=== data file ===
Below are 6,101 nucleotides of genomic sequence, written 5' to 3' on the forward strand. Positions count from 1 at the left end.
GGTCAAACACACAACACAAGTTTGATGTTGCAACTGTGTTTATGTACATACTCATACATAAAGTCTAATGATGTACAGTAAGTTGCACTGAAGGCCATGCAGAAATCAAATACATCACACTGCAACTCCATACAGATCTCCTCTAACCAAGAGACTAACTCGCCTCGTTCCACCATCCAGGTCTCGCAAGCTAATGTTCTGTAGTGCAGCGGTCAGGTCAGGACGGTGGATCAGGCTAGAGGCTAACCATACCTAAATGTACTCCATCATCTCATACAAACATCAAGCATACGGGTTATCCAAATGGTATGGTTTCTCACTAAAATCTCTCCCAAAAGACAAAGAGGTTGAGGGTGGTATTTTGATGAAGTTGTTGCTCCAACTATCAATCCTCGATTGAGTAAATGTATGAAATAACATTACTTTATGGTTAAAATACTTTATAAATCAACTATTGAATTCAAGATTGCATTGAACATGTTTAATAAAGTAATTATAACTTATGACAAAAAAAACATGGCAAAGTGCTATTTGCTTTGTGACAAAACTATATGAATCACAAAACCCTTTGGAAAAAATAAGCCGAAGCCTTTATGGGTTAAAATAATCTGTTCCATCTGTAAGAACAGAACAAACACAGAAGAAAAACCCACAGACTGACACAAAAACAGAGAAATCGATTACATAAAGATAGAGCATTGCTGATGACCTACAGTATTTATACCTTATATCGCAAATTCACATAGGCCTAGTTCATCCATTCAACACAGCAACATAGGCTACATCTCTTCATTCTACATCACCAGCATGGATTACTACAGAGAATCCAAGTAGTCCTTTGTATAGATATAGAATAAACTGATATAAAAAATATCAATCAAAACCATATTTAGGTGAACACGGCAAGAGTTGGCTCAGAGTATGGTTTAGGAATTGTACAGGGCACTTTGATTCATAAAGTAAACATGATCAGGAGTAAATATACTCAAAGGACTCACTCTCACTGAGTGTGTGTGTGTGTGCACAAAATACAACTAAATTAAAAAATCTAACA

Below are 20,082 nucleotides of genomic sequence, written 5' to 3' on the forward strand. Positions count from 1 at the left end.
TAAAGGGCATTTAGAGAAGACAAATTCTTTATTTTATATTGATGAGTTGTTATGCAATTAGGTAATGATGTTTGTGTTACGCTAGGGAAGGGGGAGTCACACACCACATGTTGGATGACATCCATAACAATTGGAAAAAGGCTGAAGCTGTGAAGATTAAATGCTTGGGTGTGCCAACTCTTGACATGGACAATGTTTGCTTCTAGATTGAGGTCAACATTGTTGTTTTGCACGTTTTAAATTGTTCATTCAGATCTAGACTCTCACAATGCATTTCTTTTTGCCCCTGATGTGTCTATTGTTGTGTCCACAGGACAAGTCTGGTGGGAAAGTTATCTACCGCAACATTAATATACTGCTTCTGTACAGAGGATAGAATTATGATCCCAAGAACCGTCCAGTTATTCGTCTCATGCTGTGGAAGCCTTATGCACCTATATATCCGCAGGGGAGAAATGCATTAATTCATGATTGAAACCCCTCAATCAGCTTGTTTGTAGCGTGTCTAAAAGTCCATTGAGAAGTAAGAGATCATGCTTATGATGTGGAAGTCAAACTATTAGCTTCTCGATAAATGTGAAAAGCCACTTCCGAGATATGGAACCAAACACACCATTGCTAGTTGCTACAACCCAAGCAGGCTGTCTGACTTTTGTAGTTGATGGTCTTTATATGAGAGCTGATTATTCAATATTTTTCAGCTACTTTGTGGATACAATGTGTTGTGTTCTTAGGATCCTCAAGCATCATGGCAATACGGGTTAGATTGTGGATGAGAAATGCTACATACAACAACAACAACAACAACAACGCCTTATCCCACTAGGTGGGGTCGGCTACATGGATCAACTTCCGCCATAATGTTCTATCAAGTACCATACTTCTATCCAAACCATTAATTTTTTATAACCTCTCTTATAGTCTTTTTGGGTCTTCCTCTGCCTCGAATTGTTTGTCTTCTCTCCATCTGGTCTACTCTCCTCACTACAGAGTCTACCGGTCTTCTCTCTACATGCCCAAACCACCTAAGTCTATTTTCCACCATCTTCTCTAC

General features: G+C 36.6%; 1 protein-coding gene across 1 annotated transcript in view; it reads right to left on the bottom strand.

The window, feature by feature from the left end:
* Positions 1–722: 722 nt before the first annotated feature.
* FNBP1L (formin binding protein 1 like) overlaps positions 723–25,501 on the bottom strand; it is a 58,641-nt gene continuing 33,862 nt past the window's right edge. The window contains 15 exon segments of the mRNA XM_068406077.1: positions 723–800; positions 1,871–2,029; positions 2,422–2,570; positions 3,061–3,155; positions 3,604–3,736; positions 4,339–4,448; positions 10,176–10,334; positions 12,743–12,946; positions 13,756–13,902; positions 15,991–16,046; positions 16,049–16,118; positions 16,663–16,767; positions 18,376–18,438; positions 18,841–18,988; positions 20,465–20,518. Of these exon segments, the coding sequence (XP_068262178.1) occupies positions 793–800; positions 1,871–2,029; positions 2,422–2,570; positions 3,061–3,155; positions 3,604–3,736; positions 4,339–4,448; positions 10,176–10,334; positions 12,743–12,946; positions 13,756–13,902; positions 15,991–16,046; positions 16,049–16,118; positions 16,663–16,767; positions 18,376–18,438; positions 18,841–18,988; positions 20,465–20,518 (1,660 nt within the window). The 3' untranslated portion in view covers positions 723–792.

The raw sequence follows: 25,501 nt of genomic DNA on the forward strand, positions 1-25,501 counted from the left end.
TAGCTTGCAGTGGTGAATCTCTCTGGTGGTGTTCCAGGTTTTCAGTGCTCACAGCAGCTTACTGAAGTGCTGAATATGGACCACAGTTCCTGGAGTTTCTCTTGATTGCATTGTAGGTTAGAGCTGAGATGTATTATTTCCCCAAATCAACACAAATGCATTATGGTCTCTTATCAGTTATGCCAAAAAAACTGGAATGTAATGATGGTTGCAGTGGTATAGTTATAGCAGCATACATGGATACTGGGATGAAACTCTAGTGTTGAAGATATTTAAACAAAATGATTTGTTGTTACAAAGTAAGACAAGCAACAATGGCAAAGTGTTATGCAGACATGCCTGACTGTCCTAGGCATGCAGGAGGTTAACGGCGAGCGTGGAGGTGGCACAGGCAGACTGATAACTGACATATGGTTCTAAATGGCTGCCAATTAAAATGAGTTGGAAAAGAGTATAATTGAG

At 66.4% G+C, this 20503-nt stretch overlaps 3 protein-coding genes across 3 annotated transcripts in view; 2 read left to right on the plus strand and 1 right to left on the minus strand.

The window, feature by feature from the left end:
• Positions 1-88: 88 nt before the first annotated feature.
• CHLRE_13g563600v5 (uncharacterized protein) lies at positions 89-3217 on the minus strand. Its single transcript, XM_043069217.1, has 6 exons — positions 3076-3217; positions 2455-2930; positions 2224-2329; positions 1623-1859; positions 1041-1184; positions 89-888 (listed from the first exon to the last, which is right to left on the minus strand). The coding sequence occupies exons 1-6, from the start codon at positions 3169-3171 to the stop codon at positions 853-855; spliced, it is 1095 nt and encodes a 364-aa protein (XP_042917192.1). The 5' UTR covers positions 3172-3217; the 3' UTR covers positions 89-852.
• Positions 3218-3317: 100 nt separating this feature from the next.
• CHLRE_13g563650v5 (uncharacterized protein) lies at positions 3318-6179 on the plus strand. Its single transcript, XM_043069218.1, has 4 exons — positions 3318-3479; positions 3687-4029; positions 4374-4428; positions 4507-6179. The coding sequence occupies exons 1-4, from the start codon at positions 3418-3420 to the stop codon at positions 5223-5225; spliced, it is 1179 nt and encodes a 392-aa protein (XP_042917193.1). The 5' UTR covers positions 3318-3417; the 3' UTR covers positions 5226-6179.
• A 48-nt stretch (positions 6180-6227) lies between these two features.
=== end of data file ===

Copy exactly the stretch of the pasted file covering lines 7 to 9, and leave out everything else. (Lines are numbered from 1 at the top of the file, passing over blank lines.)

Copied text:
* Positions 1–722: 722 nt before the first annotated feature.
* FNBP1L (formin binding protein 1 like) overlaps positions 723–25,501 on the bottom strand; it is a 58,641-nt gene continuing 33,862 nt past the window's right edge. The window contains 15 exon segments of the mRNA XM_068406077.1: positions 723–800; positions 1,871–2,029; positions 2,422–2,570; positions 3,061–3,155; positions 3,604–3,736; positions 4,339–4,448; positions 10,176–10,334; positions 12,743–12,946; positions 13,756–13,902; positions 15,991–16,046; positions 16,049–16,118; positions 16,663–16,767; positions 18,376–18,438; positions 18,841–18,988; positions 20,465–20,518. Of these exon segments, the coding sequence (XP_068262178.1) occupies positions 793–800; positions 1,871–2,029; positions 2,422–2,570; positions 3,061–3,155; positions 3,604–3,736; positions 4,339–4,448; positions 10,176–10,334; positions 12,743–12,946; positions 13,756–13,902; positions 15,991–16,046; positions 16,049–16,118; positions 16,663–16,767; positions 18,376–18,438; positions 18,841–18,988; positions 20,465–20,518 (1,660 nt within the window). The 3' untranslated portion in view covers positions 723–792.

The raw sequence follows: 25,501 nt of genomic DNA on the forward strand, positions 1-25,501 counted from the left end.